Many activists have turned to Governor Brown who has a long relationship with Tagami and also spoke in favor of Clean Power at a recent U.N. conference in Paris. The state legislature, led by Senator Loni Hancock, has also sponsored bills that would ban the export of coal from Oakland. These bills would arrive at Governor Browns desk as early as June forcing him to take action.
In a city and state that is demanding union and living wage jobs, does opposing a big source of them without providing an alternative comes across as hypocritical? Something detailed in a Sierra Club piece titled “How to support clean energy and not be a jerk“. The piece details a plan being jointly orchestrated by unions and environmentalists to help ease the transition of these coal industry jobs through investment and job training and ensure that the cost burden of doing so is spread around.
The Union of Concerned Scientists Fact Sheet notes the benefits of moving to renewable energy include nearly 300K jobs, $64B in savings and a 2% reduction in pollution that contributes to global warming by 2025. As the Sierra Club piece notes: “The value of avoiding catastrophic climate change is incalculable.”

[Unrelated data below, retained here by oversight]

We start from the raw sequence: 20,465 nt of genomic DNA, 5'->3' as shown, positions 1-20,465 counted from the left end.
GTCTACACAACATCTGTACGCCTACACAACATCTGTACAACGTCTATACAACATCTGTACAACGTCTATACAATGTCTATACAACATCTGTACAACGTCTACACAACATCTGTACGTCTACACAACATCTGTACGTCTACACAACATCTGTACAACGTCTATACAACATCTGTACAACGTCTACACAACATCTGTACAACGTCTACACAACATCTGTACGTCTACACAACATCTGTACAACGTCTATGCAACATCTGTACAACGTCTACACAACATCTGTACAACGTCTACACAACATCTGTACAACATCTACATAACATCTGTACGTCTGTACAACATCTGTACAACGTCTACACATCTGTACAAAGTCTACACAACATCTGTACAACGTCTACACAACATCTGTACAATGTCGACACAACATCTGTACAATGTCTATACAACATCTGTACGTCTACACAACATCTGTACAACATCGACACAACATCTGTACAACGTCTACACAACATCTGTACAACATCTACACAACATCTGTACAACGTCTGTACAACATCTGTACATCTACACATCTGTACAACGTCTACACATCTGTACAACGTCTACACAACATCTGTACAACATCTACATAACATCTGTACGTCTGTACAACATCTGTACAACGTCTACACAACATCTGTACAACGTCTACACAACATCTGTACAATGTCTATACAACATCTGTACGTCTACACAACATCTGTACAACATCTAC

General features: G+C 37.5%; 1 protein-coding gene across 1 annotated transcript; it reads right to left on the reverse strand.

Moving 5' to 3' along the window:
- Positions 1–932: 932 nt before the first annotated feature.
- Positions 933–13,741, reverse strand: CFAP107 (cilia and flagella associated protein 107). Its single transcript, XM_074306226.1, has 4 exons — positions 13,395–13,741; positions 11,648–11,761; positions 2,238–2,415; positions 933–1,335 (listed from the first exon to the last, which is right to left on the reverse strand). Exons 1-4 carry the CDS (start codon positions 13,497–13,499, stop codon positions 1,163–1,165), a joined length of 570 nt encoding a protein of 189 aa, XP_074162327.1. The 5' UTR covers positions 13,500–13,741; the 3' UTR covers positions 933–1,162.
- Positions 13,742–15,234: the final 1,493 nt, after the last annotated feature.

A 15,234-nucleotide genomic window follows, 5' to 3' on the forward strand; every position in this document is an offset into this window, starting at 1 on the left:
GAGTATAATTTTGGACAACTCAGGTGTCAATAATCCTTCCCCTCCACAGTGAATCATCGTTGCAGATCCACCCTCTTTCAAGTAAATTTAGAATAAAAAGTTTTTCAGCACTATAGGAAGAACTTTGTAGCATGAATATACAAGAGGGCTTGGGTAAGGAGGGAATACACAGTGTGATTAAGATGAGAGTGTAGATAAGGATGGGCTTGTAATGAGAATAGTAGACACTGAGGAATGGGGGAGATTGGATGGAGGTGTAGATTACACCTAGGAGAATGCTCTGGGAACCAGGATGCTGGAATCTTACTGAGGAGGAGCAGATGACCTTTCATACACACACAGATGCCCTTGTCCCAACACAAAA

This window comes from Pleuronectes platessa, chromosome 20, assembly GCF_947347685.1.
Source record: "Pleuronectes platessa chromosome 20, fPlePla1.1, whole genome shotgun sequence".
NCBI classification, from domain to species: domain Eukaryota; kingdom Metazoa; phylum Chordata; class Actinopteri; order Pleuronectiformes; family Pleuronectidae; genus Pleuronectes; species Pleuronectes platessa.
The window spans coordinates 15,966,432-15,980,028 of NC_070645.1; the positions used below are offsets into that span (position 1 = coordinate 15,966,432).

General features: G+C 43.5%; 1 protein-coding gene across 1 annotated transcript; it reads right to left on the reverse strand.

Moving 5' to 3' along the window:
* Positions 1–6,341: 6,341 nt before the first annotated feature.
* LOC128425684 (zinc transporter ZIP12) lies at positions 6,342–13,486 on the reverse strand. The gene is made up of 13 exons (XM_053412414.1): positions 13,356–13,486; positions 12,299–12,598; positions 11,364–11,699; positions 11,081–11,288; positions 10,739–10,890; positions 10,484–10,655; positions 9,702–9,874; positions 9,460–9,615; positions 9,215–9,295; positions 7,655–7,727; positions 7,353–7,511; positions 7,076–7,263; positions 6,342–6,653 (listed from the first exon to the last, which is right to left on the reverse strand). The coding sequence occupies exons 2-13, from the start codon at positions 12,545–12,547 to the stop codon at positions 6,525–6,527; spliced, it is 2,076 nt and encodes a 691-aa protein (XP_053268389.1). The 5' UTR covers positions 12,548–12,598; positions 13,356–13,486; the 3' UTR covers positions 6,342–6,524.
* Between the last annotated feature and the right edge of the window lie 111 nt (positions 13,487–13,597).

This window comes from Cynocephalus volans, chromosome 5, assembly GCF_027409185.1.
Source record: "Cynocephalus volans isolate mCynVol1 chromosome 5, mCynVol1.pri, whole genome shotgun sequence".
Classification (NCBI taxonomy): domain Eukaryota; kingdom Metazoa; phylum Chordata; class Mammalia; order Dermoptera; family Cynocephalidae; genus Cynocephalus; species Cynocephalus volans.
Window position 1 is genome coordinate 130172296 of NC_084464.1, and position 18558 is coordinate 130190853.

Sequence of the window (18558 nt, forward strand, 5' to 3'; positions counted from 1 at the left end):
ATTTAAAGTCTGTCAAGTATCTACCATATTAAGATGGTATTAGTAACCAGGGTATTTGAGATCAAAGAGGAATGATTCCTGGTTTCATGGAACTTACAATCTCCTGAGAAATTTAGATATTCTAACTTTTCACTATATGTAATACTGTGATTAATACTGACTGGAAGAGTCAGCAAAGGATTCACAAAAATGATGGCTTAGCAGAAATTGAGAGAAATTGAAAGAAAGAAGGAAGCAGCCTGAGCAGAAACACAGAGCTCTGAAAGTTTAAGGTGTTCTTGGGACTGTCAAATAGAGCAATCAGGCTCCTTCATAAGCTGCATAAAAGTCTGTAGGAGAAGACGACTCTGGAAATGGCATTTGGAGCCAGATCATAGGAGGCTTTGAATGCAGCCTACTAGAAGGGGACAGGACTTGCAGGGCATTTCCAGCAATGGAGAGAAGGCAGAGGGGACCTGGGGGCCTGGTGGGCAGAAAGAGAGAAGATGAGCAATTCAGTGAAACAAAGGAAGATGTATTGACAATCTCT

More information about the efforts to prevent Coal from traveling through our Communities can be found at NoCoalinOakland.info
Further Reading & Resources
Oakland coal-shipment dustup grows: What will Brown do? | SF Chronicle
Coal-shipping plan divides Oakland over health, jobs issues | SF Chronicle
Utah Governor Signs Bill to Advance Oakland Coal Plan | KQED News
Oakland Coal Terminal Becomes a Political Flash Point | Wall Street Journal
Oakland coal depot proposal takes a step forward | SF Business Times
How Utah quietly made plans to ship coal through California | LA Times
How to support clean energy and not be a jerk | SierraClub.org
Coal: The fuel of the future, unfortunately | The Economist
The Clean Energy Economy in Three Charts | Energy.gov
China Leads In Renewable Investment — Again! | Forbes.com